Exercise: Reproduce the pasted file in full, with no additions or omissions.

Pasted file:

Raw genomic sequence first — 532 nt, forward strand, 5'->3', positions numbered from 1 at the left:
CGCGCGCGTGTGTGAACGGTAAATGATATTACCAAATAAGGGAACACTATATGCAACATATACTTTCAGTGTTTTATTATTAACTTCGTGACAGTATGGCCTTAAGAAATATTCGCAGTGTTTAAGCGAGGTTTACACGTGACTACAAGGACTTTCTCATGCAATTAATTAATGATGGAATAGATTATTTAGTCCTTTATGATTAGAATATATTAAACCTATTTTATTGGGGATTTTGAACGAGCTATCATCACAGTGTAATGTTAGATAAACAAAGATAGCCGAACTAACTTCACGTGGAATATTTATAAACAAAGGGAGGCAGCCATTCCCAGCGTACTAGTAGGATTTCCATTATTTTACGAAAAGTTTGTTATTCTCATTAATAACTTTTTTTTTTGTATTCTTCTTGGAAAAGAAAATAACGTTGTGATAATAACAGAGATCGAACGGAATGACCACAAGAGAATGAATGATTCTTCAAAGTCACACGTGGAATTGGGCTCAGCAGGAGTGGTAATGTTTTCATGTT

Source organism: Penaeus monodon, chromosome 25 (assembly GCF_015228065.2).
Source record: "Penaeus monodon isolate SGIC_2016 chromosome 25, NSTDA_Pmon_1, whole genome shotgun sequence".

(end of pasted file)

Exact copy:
Raw genomic sequence first — 532 nt, forward strand, 5'->3', positions numbered from 1 at the left:
CGCGCGCGTGTGTGAACGGTAAATGATATTACCAAATAAGGGAACACTATATGCAACATATACTTTCAGTGTTTTATTATTAACTTCGTGACAGTATGGCCTTAAGAAATATTCGCAGTGTTTAAGCGAGGTTTACACGTGACTACAAGGACTTTCTCATGCAATTAATTAATGATGGAATAGATTATTTAGTCCTTTATGATTAGAATATATTAAACCTATTTTATTGGGGATTTTGAACGAGCTATCATCACAGTGTAATGTTAGATAAACAAAGATAGCCGAACTAACTTCACGTGGAATATTTATAAACAAAGGGAGGCAGCCATTCCCAGCGTACTAGTAGGATTTCCATTATTTTACGAAAAGTTTGTTATTCTCATTAATAACTTTTTTTTTTGTATTCTTCTTGGAAAAGAAAATAACGTTGTGATAATAACAGAGATCGAACGGAATGACCACAAGAGAATGAATGATTCTTCAAAGTCACACGTGGAATTGGGCTCAGCAGGAGTGGTAATGTTTTCATGTT

Source organism: Penaeus monodon, chromosome 25 (assembly GCF_015228065.2).
Source record: "Penaeus monodon isolate SGIC_2016 chromosome 25, NSTDA_Pmon_1, whole genome shotgun sequence".